The latest refinement of Dyson’s air purifiers brings us the Purifier Cool Formaldehyde. This appliance gets a dedicated sensor for detecting and destroying formaldehyde gas in your home. It works in line with the company’s ongoing mission to keep improving our indoor air quality.
But is this premium air purifier for you? If these three reasons are important to you, you might want to consider getting your hands on one soon.
Sleek, futuristic appliance
There’s always something about Dyson products that make me feel like they’re appliances that would fit right into the Jetsons’ home. The Dyson Purifier Cool Formaldehyde has an elongated loop where the air comes out after being filtered through its base. It doesn’t take up much room because of its shape. And it’s just 10.7lbs, so it’s easy to move around if you need to. There are plastic components to it that make it lighter and easier to clean.
White Planet, the exclusive distributor of Dyson in the Philippines, brought in the White/Gold option. Isa pointed out in her video how its looks can match wooden décor, allowing you to fit this into many homes.
LiTT Tip #1: It’s crucial to check the Dyson Purifier Cool Formaldehyde regularly to ensure it is clean and there aren’t any blockages. Check the air inlet holes on the cover and the small aperture in the loop amplifier for any obstruction. If you see any dust on its surface, wipe that loop amplifier, shrouds, and other parts with a clean, dry cloth only. Use a soft brush to remove dust and debris. Don’t use detergents or polishes to clean your machine.
Fool-proof setup and use
No matter how futuristic the Dyson might look, it isn’t complicated. Even the packaging has been arranged in a way where everything is easily accessible. Setting it up takes just a few minutes. The only thing you need to assemble are the filters, and that just needs to be fitted into the correct slots. As I mentioned in my first impressions, Dyson included a sticker attached to the shroud with simple instructions on connecting the filters. Once you’ve done this step, you can already plug in the Purifier Cool Formaldehyde to use.
You can use the purifier and fan without having the Dyson Link setup at first. The included magnetic remote has access to the Purifier Cool Formaldehyde’s basic functions. And you get a quick view of the different settings and information about your air quality through its built-in LCD screen.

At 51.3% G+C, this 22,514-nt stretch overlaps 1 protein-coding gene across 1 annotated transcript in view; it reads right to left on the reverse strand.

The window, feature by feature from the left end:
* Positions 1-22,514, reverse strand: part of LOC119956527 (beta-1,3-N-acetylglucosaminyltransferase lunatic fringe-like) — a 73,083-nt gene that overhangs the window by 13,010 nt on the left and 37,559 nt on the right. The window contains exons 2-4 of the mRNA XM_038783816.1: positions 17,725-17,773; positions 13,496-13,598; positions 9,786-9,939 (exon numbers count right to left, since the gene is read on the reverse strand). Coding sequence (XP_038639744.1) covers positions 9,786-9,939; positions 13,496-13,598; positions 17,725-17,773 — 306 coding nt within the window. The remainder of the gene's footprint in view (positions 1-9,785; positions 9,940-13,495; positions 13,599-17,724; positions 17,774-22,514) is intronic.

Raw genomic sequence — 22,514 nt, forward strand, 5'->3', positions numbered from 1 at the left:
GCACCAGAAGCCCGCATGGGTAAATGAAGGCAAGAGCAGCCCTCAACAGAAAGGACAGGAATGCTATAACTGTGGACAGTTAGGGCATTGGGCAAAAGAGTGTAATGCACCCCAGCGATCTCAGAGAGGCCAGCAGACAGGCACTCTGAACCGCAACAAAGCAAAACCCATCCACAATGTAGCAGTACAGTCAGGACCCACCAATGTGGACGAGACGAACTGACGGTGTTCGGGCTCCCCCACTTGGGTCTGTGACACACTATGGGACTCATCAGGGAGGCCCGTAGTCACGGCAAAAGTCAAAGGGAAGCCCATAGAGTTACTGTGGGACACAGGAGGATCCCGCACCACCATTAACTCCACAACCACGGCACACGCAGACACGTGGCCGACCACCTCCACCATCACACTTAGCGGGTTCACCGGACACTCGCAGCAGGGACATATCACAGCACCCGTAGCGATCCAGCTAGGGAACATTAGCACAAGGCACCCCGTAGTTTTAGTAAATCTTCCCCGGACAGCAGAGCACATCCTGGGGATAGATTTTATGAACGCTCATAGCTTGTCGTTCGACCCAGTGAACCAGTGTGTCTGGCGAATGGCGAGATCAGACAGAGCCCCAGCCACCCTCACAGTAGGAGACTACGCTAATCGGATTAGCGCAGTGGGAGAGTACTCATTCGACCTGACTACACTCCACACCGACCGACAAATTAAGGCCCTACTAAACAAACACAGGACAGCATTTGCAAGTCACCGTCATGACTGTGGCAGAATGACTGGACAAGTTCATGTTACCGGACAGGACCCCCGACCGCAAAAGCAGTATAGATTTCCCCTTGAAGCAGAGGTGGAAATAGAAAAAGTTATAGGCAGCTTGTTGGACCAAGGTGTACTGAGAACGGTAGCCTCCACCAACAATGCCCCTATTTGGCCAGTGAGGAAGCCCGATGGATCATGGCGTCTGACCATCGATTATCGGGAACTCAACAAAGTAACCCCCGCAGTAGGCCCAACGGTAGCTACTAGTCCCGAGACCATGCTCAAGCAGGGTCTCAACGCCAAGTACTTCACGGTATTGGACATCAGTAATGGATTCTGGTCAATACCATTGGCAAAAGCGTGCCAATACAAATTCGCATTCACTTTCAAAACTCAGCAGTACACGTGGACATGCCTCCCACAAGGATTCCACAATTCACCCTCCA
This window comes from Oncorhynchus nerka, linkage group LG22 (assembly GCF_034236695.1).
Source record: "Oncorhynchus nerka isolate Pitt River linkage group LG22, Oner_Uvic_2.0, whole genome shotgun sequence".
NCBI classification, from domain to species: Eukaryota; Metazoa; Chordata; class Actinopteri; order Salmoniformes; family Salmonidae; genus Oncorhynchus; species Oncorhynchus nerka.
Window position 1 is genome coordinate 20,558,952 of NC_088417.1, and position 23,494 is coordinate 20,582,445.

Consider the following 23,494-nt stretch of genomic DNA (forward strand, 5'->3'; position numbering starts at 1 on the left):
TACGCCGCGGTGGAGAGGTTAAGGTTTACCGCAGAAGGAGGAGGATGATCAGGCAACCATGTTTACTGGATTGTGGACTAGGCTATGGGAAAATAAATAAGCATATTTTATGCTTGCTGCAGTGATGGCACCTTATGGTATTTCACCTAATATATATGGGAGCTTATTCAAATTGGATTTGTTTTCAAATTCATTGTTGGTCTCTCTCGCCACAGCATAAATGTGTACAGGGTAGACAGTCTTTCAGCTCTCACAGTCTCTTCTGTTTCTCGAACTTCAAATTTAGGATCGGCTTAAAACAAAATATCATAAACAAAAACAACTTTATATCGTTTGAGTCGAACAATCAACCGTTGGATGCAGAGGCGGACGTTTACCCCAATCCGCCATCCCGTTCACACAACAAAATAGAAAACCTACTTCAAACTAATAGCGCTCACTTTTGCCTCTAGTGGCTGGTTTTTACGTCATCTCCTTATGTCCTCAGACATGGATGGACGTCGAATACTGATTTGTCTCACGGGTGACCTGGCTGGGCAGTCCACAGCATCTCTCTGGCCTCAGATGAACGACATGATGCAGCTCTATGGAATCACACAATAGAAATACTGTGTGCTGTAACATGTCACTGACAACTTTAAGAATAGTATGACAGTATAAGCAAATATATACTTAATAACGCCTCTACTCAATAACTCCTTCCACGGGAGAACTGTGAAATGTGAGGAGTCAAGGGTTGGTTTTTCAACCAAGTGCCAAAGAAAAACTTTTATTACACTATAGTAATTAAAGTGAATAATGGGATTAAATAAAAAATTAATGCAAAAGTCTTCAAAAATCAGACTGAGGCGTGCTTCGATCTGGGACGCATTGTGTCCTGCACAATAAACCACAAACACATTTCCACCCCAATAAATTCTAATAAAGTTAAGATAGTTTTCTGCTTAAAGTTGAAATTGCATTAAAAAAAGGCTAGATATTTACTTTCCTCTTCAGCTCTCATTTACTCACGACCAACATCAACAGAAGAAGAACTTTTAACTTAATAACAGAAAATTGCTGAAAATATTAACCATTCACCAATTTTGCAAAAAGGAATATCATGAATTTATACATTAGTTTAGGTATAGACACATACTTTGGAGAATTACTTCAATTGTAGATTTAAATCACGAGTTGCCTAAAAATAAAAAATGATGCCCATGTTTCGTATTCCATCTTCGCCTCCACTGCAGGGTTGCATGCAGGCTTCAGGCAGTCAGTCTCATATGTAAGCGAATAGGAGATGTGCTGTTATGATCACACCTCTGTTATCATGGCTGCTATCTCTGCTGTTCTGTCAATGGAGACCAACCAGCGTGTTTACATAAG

But if you want more detailed information on your home’s air quality, what the machine is filtering out, and tweak its different settings, you will need the Dyson Link app, which is available for Android and iOS. The app is also essential for receiving updates for your air purifier, scheduling when it will turn on and off, keeping track of when you need to replace your filter, and other maintenance and troubleshooting needs.
You can also use the app to control the Dyson Purifier Cool Formaldehyde even when you aren’t home. If you want to take that further, the Purifier Cool Formaldehyde also supports voice control with assistants like Siri, Google Assistant, and Amazon Alexa.
Within the Dyson Link app, it looks like Amazon Alexa is integrated. But we’re getting a notice that Amazon Alexa isn’t available in our region yet. But I have been able to link it to my Android devices via Google Assistant.
Cleans and cools your space
I went through the specifics of what the Dyson Purifier Cool Formaldehyde can offer you. As with other Dyson purifiers, it works to automatically sense, capture, and trap pollutants found in your home.
This time, there’s a new solid-state formaldehyde sensing tech that can capture and destroy formaldehyde, which is one of those potentially dangerous volatile organic compounds (VOCs).
The sensor is paired with Dyson’s Selective Catalytic Oxidisation (SCO) filter, capable of continuously destroying formaldehyde at a molecular level. Unlike the HEPA+ Carbon filter, the SCO filter won’t need replacing throughout the machine’s lifespan; at least, that’s what Dyson claims.
These pollutants are 500 times smaller than particles the size of 0.1 microns, so it’s tougher to capture without the right equipment. And that’s what Dyson promises with this air purifier.